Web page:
Waiting For The Fed


The US reports February housing starts. No doubt, any weakness will likely be attributed to the poor weather, though it would be the second consecutive decline. Rising wealth (via equities and house prices) and low-interest rates have helped fuel strong residential investment during the pandemic. Housing starts reached their best level in December since 2006. The Jan-Feb pullback is likely minor.  

The FOMC meeting and Powell's press conference is the event of the day. The Fed's statement can easily and quickly be digested.  It is fairly formulaic. The first paragraph offers the Fed's high-level economic assessment. It will likely be upgraded from the "moderated in recent months" to something reflecting the stronger growth impulses and the fiscal stimulus. After recognizing the significance of the virus, the Fed's last two statements contained the identical description of the Fed's policy, including the long-term asset purchases ($120 bln a month). The Fed has indicated its asset purchases will continue until there is "substantial further progress" toward the targets. While there has been progress, it probably does not count as "substantial" from the Fed's vantage point. However, that there will be substantial progress over the next several months seems like a reasonable assumption. By the time of the next FOMC meeting (April 28), the US could be rapidly approaching herd immunity with a little bit of luck.  

The survey of economic projections (the dot-plot), like the statement and minutes, is part of the Fed's communication tools. Near-term growth forecasts are likely to be adjusted higher. Near-term inflation will make too. Here, the Fed's message is similar to the other major central banks:rising rates are a sign of confidence in the recovery, and that the rise in prices is mostly technical and will likely prove transitory. The market will also be sensitive to the likely shift in the anticipated timing of the first hike. Yellen had suggested that it is possible to see the labor market regain pre-Covid levels of employment in 2022. If true, then a rate hike sooner than the Fed currently anticipates. In December, only one official saw a hike next year as appropriate. The loner may have some company now. In December, five Fed officials saw a hike in 2023. Given the fiscal stimulus and the vaccine rollout, the Fed's confidence may grow, and more officials may push a hike into 2023.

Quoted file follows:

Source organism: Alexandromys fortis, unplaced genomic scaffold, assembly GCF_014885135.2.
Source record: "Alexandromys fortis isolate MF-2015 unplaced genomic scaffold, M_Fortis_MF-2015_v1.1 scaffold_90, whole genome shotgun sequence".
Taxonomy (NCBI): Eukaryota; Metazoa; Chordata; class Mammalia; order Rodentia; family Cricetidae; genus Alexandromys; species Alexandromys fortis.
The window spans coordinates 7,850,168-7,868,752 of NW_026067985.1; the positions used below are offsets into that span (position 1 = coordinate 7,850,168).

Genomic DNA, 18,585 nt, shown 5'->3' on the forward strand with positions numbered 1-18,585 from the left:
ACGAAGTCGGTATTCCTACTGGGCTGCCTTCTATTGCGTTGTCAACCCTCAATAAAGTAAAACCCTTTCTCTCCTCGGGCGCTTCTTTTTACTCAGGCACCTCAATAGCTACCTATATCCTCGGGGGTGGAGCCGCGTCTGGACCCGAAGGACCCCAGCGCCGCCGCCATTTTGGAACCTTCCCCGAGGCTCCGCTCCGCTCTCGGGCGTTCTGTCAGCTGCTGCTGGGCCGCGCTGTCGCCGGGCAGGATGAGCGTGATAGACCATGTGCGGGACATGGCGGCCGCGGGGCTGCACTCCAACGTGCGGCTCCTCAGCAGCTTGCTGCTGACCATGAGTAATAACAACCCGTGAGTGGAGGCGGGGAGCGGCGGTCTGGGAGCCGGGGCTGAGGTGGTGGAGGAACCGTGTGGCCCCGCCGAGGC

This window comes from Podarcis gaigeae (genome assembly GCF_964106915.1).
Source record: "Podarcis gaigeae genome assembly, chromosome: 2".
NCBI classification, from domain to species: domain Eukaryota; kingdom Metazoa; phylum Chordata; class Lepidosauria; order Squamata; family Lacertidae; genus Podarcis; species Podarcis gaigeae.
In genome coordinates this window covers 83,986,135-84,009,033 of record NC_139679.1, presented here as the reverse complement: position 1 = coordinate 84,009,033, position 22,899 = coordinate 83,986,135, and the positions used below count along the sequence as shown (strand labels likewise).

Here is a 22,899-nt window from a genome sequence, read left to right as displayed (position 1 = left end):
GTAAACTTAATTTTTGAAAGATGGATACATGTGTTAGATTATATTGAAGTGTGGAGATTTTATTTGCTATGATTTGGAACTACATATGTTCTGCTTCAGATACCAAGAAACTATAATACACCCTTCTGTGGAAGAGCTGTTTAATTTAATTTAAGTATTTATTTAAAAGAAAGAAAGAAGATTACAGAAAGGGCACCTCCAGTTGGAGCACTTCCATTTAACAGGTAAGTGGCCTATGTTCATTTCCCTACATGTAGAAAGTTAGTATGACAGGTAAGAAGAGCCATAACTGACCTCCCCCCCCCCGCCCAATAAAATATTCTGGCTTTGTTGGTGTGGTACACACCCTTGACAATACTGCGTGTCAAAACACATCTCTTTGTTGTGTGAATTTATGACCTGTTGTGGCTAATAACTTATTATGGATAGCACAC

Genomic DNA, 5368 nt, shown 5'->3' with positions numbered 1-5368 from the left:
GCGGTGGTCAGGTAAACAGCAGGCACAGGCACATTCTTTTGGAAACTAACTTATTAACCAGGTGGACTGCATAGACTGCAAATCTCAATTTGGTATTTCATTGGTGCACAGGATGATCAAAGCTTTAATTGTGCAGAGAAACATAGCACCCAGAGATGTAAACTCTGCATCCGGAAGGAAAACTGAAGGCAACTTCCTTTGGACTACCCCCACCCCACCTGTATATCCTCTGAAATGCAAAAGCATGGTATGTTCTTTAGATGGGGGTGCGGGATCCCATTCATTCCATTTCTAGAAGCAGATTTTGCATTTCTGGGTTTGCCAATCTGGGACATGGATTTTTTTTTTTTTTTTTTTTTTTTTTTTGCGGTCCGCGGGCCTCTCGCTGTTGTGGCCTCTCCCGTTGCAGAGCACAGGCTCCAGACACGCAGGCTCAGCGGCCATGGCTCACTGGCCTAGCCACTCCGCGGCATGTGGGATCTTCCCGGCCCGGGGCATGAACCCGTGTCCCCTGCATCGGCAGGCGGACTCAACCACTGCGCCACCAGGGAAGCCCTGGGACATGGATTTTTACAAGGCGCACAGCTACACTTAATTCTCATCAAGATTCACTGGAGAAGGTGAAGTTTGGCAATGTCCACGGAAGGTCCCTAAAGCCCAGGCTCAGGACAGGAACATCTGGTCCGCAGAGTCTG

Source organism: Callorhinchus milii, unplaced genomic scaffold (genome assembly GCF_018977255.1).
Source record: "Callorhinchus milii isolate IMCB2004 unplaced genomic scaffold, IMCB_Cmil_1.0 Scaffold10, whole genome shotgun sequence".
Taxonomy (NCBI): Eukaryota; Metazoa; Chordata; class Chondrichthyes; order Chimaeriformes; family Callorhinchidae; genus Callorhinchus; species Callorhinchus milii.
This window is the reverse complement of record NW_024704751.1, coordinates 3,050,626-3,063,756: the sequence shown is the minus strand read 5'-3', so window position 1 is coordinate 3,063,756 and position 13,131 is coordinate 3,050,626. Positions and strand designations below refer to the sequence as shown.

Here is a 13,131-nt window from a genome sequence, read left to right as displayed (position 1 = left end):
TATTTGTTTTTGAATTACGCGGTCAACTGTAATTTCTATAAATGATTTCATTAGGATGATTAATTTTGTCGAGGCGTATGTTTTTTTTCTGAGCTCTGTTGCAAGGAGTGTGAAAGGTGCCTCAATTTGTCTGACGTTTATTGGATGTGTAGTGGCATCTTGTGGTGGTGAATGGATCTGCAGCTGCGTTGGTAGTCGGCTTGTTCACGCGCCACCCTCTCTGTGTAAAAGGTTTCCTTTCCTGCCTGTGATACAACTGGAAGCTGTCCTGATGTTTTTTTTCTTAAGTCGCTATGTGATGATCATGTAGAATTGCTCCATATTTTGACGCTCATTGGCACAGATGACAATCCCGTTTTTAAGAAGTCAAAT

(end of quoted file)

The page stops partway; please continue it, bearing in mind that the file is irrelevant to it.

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Read more by Marc on his site Marc to Market.

Disclaimer: Opinions expressed are solely of the author’s, based on current ...

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